Steve Reich’s Clapping Music

steve_reich_clapping_music

I picked up an anthology of Twentieth-Century Music the other day, an inside was the short score to Steve Reich’s “Clapping Music”. I’ve been a fond of Reich’s music and recordings since my college days, and I first heard the piece on one of those ancient relics called a cd:

steve_reich_cd

Clapping Music is a so called minimalist work for two percussionists centered upon one repeating 6/4 (or 12/8) rhythm. Performer one repeats the rhythm throughout and is the anchor of sorts. Performer two doubles the rhythm at first, and then at prescribed lengths, plays the repeating rhythm from a different starting point. In this case it’s displacing the rhythm by an 8th note for each variation.

It’s a fascinating study of how a simple rhythmic motif layered upon itself in different ways can produce a variety of different interlocking grooves. The interesting thing is that as a listener, you are not ‘forced’ into recognizing some abstract 20th century compositional process or intention. It actually sounds like music. This particular approach to composition is something Brian Eno called ‘systems’ and he himself was inspired by Steve Reich. One of Eno’s most famous works “Music For Airports” was created in a similar way but with looping sustained vocal and piano notes that overlapped each other. But that’s a story for another day.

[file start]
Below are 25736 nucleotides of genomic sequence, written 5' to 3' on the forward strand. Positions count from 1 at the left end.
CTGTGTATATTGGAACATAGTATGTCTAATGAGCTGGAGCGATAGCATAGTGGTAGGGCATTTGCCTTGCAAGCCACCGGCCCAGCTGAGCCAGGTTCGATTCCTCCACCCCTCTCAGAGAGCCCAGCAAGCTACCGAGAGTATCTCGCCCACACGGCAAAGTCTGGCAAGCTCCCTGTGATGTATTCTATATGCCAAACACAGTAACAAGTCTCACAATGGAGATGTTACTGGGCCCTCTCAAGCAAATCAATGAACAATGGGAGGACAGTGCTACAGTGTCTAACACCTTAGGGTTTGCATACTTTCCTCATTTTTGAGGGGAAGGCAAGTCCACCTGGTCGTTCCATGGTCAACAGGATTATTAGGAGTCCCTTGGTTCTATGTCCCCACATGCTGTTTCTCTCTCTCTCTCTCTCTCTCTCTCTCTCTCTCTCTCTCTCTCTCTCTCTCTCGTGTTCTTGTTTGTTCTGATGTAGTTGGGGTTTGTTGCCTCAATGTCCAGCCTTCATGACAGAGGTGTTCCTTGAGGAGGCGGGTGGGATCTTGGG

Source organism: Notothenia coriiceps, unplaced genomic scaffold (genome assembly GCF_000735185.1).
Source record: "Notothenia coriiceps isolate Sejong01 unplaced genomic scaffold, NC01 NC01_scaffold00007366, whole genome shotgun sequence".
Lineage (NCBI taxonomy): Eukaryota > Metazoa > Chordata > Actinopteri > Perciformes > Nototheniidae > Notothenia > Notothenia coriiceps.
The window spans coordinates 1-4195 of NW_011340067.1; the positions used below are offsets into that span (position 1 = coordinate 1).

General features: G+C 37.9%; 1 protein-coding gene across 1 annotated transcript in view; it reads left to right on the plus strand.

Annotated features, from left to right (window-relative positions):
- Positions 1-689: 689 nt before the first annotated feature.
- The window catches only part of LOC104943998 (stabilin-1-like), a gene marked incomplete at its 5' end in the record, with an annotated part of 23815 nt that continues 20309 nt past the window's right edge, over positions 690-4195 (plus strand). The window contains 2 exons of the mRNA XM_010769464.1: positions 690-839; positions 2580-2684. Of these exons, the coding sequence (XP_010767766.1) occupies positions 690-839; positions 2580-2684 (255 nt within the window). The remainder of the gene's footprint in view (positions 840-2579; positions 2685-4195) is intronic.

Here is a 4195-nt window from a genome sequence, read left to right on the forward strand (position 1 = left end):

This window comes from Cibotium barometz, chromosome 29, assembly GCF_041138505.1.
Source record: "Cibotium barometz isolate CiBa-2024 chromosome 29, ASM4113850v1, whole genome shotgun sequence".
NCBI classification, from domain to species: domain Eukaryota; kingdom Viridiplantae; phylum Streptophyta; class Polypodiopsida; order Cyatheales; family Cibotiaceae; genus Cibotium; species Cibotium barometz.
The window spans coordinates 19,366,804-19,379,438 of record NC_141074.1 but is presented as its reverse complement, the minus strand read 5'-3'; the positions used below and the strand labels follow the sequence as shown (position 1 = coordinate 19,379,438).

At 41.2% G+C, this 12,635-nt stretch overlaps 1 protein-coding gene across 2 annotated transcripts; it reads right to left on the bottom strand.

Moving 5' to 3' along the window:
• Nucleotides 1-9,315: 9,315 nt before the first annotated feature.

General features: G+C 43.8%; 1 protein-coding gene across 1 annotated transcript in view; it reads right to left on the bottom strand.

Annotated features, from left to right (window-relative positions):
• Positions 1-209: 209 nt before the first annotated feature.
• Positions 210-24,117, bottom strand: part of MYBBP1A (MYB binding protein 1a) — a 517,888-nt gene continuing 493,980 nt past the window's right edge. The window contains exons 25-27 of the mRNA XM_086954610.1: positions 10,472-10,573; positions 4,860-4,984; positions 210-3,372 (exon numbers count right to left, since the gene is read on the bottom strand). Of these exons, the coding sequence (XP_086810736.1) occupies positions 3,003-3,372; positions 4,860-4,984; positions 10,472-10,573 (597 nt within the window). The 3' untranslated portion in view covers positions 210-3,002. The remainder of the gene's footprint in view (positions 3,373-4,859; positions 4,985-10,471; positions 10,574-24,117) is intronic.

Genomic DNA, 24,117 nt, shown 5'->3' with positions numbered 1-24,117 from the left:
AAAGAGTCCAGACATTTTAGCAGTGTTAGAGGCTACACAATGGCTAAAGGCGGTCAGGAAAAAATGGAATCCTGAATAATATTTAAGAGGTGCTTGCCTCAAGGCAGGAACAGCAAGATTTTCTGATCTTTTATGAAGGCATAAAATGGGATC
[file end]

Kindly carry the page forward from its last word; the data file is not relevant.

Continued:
In revisiting this piece, and having a drummer’s mind set, I thought about how one drummer could play both parts (left hand = player one, right hand = player two). It would be a good challenge, so I fired up google to see if anyone else had thought of this, and low and behold the lovely Evelyn Glennie had. She is so lovely and talented:


Soon I was reminded of a YouTube video I saw once where someone had created a version of clapping music with a repeated scene of Angie Dickinson slapping Lee Marvin. It really should be called Slapping Music. What’s interesting to note is that because the audio of the slapping version is looping layers of the same short audio recording, it becomes similar to Steve Reich’s famous tape loop recordings like “It’s Gonna Rain” and “Come Out”:


Two of my favorite things: Great rhythms and things that make you think.

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